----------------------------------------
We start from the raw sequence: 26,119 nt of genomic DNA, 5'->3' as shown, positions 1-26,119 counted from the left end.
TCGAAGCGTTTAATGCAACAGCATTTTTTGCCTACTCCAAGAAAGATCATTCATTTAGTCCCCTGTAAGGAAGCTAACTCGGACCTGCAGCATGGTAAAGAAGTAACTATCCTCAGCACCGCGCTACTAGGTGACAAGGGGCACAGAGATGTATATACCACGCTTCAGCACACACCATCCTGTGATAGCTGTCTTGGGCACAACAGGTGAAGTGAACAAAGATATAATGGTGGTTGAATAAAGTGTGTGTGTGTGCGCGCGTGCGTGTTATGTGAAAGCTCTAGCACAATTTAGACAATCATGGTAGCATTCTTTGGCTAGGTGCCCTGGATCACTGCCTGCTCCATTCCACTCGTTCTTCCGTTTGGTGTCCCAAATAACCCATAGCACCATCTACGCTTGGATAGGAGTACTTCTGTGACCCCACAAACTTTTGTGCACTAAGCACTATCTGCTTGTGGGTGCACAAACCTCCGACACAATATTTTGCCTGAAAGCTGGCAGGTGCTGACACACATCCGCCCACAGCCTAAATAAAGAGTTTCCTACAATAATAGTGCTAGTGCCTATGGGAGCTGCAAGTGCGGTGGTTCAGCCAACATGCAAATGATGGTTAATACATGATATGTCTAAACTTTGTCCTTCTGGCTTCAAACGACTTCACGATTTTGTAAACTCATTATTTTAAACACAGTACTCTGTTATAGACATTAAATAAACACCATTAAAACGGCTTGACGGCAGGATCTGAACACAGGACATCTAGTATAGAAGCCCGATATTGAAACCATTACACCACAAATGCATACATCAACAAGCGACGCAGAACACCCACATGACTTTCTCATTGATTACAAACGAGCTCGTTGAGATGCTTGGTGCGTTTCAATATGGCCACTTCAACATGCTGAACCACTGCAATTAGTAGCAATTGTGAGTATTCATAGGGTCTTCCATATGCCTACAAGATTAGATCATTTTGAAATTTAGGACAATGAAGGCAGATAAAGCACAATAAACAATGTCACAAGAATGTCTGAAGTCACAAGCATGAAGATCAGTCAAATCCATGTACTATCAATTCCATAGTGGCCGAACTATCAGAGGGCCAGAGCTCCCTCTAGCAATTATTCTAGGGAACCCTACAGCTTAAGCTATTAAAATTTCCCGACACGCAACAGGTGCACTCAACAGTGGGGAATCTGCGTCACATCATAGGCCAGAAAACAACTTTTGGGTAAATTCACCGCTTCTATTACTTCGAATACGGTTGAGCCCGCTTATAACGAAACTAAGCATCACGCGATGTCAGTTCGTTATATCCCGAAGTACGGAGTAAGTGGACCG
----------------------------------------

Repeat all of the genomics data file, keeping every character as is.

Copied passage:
We start from the raw sequence: 26,119 nt of genomic DNA, 5'->3' as shown, positions 1-26,119 counted from the left end.
TCGAAGCGTTTAATGCAACAGCATTTTTTGCCTACTCCAAGAAAGATCATTCATTTAGTCCCCTGTAAGGAAGCTAACTCGGACCTGCAGCATGGTAAAGAAGTAACTATCCTCAGCACCGCGCTACTAGGTGACAAGGGGCACAGAGATGTATATACCACGCTTCAGCACACACCATCCTGTGATAGCTGTCTTGGGCACAACAGGTGAAGTGAACAAAGATATAATGGTGGTTGAATAAAGTGTGTGTGTGTGCGCGCGTGCGTGTTATGTGAAAGCTCTAGCACAATTTAGACAATCATGGTAGCATTCTTTGGCTAGGTGCCCTGGATCACTGCCTGCTCCATTCCACTCGTTCTTCCGTTTGGTGTCCCAAATAACCCATAGCACCATCTACGCTTGGATAGGAGTACTTCTGTGACCCCACAAACTTTTGTGCACTAAGCACTATCTGCTTGTGGGTGCACAAACCTCCGACACAATATTTTGCCTGAAAGCTGGCAGGTGCTGACACACATCCGCCCACAGCCTAAATAAAGAGTTTCCTACAATAATAGTGCTAGTGCCTATGGGAGCTGCAAGTGCGGTGGTTCAGCCAACATGCAAATGATGGTTAATACATGATATGTCTAAACTTTGTCCTTCTGGCTTCAAACGACTTCACGATTTTGTAAACTCATTATTTTAAACACAGTACTCTGTTATAGACATTAAATAAACACCATTAAAACGGCTTGACGGCAGGATCTGAACACAGGACATCTAGTATAGAAGCCCGATATTGAAACCATTACACCACAAATGCATACATCAACAAGCGACGCAGAACACCCACATGACTTTCTCATTGATTACAAACGAGCTCGTTGAGATGCTTGGTGCGTTTCAATATGGCCACTTCAACATGCTGAACCACTGCAATTAGTAGCAATTGTGAGTATTCATAGGGTCTTCCATATGCCTACAAGATTAGATCATTTTGAAATTTAGGACAATGAAGGCAGATAAAGCACAATAAACAATGTCACAAGAATGTCTGAAGTCACAAGCATGAAGATCAGTCAAATCCATGTACTATCAATTCCATAGTGGCCGAACTATCAGAGGGCCAGAGCTCCCTCTAGCAATTATTCTAGGGAACCCTACAGCTTAAGCTATTAAAATTTCCCGACACGCAACAGGTGCACTCAACAGTGGGGAATCTGCGTCACATCATAGGCCAGAAAACAACTTTTGGGTAAATTCACCGCTTCTATTACTTCGAATACGGTTGAGCCCGCTTATAACGAAACTAAGCATCACGCGATGTCAGTTCGTTATATCCCGAAGTACGGAGTAAGTGGACCG